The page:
We have said that a trained dog is included in family activities. But a trained dog can also travel with its family and be welcomed whether travel includes a campground, a trailer park, cabin at the lake, relative’s apartment, or a nice hotel. Addtionally, there is something that happens to the bond between owner(s) and dog when you travel with a dog. It is as if the depth of commitment of the dog to your pack deepens. A traveling pack creates a different sense of identity in the dog’s mind.
Plus, the more exposure your dog has to behaving (under command) in different circumstances, the more adaptable and confident your dog will be, and the more solid their commands will be. A dog does not just automatically generalize. Just because they sat at puppy class, doesn’t mean they will sit at the soccer game. Typically it takes repetition in 3 – 5 different locations for dogs to translate the information from one part of their brain to another. So, the more places you take your dog to and ask him to sit and down, the more deeply ingrained that command will become in stored memory. So traveling and training literally builds a more confident trained dog. Who knew??
Circumstances change all the time in households. Routines change, people come and go to school, to work. Change is the rule anymore. The more adaptable your dog is, the more they can take household change in stride without stressing. Moreover, it is the rare household that will live the entire life of a dog in the same house. Training builds adaptability to change. All your dog needs to know is that the same language of: come, sit, down that you used at House A comes along to House B. Continuity means life is good.
7. Training is essential for a dog’s well being.
You can’t brush a dog who won’t stand still. You can’t check the feet of a dog who nips when you try to handle their feet. You can’t get a thorn out, or check for cuts. You can’t maintain the nails correctly and thus prevent gait abnormalities that can lead to early arthritis. You certainly can’t check a belly or groin for signs of cancer. You can’t check teeth for cracks, or gums, ears or eyes for signs of infection. Training a dog to tolerate routine physical examination and care is essential to your dog’s well being. Many a physical ailment has been nipped in the bud due to timely owner handling. Aging dogs get all sorts of funny lumps and bumps. If you have handled that dog since a pup you notice changes and can provide your vet with quality information. And as we have repeatedly said, a trained, stable dog is included in the family unit, and inclusion makes for well being. A trained dog thrives with mental and physical stimulation and glows with good health.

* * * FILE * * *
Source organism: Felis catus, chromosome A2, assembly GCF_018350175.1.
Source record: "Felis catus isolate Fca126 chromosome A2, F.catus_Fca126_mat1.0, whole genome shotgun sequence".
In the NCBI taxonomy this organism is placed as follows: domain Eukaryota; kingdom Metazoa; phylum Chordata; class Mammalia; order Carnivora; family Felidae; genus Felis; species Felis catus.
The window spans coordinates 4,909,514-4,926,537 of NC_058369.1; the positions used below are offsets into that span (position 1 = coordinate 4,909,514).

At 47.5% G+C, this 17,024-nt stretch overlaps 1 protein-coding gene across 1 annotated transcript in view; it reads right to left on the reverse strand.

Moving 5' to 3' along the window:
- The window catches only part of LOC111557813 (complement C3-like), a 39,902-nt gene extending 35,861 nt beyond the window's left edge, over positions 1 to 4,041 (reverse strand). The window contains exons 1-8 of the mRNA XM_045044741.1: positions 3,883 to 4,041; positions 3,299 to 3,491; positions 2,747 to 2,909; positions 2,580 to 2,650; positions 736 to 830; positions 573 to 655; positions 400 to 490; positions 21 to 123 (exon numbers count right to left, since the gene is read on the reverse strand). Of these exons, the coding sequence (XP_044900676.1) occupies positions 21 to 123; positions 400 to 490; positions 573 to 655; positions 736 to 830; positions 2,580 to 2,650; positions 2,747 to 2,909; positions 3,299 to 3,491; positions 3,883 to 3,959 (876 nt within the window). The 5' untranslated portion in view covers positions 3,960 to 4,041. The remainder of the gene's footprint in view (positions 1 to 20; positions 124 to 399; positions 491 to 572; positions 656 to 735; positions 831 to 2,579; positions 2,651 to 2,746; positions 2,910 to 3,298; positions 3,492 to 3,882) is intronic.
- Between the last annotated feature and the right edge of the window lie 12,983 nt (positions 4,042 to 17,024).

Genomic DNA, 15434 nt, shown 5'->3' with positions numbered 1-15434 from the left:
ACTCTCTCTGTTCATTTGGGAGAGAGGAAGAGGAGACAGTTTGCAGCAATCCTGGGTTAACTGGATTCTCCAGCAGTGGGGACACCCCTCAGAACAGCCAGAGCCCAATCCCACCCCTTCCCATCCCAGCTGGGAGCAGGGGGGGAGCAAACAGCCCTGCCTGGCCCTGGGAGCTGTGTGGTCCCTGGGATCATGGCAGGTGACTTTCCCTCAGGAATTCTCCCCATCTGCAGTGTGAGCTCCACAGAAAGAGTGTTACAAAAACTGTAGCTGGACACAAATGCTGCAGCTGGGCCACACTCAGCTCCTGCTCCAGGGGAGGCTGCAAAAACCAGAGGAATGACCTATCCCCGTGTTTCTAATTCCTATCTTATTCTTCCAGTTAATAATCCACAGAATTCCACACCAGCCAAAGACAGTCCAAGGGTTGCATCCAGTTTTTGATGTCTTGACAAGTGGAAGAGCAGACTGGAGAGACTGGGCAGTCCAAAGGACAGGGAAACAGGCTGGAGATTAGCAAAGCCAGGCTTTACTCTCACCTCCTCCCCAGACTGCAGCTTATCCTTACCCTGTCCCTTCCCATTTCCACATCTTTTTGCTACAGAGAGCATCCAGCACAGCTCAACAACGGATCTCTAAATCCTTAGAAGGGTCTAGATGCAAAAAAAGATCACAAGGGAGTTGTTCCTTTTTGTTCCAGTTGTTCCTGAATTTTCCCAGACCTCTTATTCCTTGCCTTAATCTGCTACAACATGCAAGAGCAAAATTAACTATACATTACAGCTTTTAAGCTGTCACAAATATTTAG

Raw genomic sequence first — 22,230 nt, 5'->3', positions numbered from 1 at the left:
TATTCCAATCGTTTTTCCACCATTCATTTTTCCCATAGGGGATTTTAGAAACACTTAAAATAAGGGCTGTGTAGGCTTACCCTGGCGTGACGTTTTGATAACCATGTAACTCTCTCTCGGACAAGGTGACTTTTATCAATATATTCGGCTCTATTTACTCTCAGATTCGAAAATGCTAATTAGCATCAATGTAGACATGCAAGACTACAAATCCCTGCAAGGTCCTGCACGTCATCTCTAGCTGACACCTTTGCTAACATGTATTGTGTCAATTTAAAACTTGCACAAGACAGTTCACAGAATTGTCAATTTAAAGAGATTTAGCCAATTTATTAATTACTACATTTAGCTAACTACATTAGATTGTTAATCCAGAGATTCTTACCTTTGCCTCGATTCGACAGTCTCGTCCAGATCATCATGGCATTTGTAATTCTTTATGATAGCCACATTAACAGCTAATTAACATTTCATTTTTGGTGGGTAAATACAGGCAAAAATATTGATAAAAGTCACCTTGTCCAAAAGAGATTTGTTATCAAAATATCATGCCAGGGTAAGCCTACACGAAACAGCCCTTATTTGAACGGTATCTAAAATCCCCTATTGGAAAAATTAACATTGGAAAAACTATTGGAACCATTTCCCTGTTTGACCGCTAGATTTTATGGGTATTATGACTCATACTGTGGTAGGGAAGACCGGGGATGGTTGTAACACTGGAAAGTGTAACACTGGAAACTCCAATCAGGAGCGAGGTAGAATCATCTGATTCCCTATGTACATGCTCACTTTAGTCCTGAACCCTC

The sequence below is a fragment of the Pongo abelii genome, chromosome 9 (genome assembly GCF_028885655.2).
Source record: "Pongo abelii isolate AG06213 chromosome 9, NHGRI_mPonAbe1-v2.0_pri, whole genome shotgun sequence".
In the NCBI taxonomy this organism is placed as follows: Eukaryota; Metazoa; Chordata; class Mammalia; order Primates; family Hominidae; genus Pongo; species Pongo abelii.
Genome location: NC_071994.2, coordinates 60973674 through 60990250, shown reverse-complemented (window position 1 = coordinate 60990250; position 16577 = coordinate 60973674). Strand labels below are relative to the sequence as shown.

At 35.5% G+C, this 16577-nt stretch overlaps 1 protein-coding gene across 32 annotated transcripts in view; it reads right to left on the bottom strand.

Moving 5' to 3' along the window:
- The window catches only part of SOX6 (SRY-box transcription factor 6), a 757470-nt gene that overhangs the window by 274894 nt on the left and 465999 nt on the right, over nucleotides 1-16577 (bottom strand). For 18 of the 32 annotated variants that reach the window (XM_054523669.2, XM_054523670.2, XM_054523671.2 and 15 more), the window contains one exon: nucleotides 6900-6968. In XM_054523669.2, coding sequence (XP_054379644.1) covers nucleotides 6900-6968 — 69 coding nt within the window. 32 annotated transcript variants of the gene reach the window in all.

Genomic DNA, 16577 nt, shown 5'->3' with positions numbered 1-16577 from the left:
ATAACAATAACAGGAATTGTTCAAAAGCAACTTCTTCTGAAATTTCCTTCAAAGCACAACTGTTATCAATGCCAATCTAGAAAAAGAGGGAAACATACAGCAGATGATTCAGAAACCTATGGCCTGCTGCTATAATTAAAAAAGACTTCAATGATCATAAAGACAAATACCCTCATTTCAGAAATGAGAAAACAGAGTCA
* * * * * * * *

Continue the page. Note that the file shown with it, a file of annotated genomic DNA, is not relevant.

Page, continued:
8. A trained dog is good for our health.
A good relationship with a dog also has numerous health benefits for the human partner: longer life, lowered blood pressure, increased immune strength, and lower stress to name a few. That’s why dogs are used in therapeutic relationships in medical establishments. It’s not just because dogs are “pleasant” for the patients – it’s because interaction with the dogs actually has substantial medical benefits. The same is true of us in our homes. Whereas the opposite is true of living with an out of control hooligan dog where stress can go through the roof. Under more extreme circumstances, dogs can actually be lifesavers. We all can have rough patches in our lives. Having the necessity of being responsible for the well being of another creature can keep us from slipping off the face of the world. Marriages come and go. Health comes and goes. Jobs come and go. Friendships come and go. The daily routine of a trained dog keeps us anchored to the rhythms of the day. A trained dog is far better than any pill invented.
9. Training your dog deepens the relationship to unimagined levels.
While I have always had dogs, the more I have learned about training and building a working relationship with my dogs, the more profound the communication between myself and my dogs has become. Just like our human relationships, the better we get at communicating our needs and wants, the richer our relationships become. There is nothing like a friendship where the dialogue is built on a rich fabric of shared experiences and communication. I’ll never forget the evening hike on the W. Fork of the Black River in the White Mts. of Arizona when Nagi, my shepherd, and I stumbled on a huge herd of elk coming down to evening water. “Wait” I commanded quietly as I walked up to him to clip on his leash. Quietly he stood at my side as we watched in mesmerized wonder the cows and calves and bulls communicating in calls and whistles, in an elaborate orchestrated group event. As the big bull hiding in the trees bugled the retreat, we watched an entire herd vanish into the forest. Nagi and I looked at each other in amazed delight. Ok, yeah, he would have happily chased the elk to the next county, but he didn’t, he knew better, because he was trained to a beautiful recall even in the midst of a herd of elk. So instead we were able to have a moment, a treasure, just between the two of us. My dogs and I have shared a thousand thousand of these moments over the years, filling my heart with the daily poem of nature’s beauty.
10. Having a trained dog is just plain fun.
Aw come on. Didn’t you ever want to just show off Fritz to that neighbor always bragging about how cool their Fifi is. We’re only human. But leaving ego aside, having a trained dog, and doing things with a trained dog, is just plain old fashioned fun. You meet some great people along the way, and find connections in your community you might never have found, but for the dogs. There’s way, way not enough fun in the world. Increase the world’s fun quotient. Train your dog. Training feeds the soul: yours and your dogs.
Written in collaboration with members of the International Association of Canine Professionals (IACP), and with reference to the Volhard classic, Dog Training for Dummies by Jack and Wendy Volhard. Maryna Ozuna 520.266.3124